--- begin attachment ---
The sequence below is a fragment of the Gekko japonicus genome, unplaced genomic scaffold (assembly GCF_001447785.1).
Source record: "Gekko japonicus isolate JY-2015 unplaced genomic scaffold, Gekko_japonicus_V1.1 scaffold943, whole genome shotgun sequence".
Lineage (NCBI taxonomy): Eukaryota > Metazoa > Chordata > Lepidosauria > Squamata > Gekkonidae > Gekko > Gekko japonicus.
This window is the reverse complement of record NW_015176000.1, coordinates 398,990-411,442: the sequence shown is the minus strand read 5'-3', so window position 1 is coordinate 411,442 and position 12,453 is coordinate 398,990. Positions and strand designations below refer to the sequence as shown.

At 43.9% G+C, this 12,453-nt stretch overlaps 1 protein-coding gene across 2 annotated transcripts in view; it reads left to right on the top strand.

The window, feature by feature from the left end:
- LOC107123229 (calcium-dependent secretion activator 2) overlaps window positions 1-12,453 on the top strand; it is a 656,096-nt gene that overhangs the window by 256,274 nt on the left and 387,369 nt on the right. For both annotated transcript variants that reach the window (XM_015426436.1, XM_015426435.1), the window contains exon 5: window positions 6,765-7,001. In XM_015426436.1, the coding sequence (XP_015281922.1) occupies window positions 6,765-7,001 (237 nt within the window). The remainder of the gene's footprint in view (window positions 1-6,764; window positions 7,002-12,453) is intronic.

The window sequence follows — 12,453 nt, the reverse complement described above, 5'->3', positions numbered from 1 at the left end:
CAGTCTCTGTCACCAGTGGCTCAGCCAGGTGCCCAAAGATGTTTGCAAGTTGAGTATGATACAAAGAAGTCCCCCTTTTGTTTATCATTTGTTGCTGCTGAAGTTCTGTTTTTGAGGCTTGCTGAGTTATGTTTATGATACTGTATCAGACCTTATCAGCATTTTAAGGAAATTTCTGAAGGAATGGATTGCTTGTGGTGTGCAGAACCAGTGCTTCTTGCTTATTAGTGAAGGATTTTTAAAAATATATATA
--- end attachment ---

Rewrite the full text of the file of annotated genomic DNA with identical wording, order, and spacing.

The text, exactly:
The sequence below is a fragment of the Gekko japonicus genome, unplaced genomic scaffold (assembly GCF_001447785.1).
Source record: "Gekko japonicus isolate JY-2015 unplaced genomic scaffold, Gekko_japonicus_V1.1 scaffold943, whole genome shotgun sequence".
Lineage (NCBI taxonomy): Eukaryota > Metazoa > Chordata > Lepidosauria > Squamata > Gekkonidae > Gekko > Gekko japonicus.
This window is the reverse complement of record NW_015176000.1, coordinates 398,990-411,442: the sequence shown is the minus strand read 5'-3', so window position 1 is coordinate 411,442 and position 12,453 is coordinate 398,990. Positions and strand designations below refer to the sequence as shown.

At 43.9% G+C, this 12,453-nt stretch overlaps 1 protein-coding gene across 2 annotated transcripts in view; it reads left to right on the top strand.

The window, feature by feature from the left end:
- LOC107123229 (calcium-dependent secretion activator 2) overlaps window positions 1-12,453 on the top strand; it is a 656,096-nt gene that overhangs the window by 256,274 nt on the left and 387,369 nt on the right. For both annotated transcript variants that reach the window (XM_015426436.1, XM_015426435.1), the window contains exon 5: window positions 6,765-7,001. In XM_015426436.1, the coding sequence (XP_015281922.1) occupies window positions 6,765-7,001 (237 nt within the window). The remainder of the gene's footprint in view (window positions 1-6,764; window positions 7,002-12,453) is intronic.

The window sequence follows — 12,453 nt, the reverse complement described above, 5'->3', positions numbered from 1 at the left end:
CAGTCTCTGTCACCAGTGGCTCAGCCAGGTGCCCAAAGATGTTTGCAAGTTGAGTATGATACAAAGAAGTCCCCCTTTTGTTTATCATTTGTTGCTGCTGAAGTTCTGTTTTTGAGGCTTGCTGAGTTATGTTTATGATACTGTATCAGACCTTATCAGCATTTTAAGGAAATTTCTGAAGGAATGGATTGCTTGTGGTGTGCAGAACCAGTGCTTCTTGCTTATTAGTGAAGGATTTTTAAAAATATATATA